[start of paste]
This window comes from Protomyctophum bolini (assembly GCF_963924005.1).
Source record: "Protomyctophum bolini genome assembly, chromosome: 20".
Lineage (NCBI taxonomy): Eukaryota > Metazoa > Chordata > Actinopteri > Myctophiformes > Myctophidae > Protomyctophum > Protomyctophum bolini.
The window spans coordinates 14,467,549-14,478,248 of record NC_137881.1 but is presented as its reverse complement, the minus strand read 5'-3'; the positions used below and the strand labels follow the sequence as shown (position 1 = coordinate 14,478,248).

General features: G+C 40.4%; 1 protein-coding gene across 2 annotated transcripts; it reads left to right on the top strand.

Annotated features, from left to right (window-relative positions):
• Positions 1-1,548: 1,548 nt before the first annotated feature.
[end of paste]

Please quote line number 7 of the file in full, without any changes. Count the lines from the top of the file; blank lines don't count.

• Positions 1-1,548: 1,548 nt before the first annotated feature.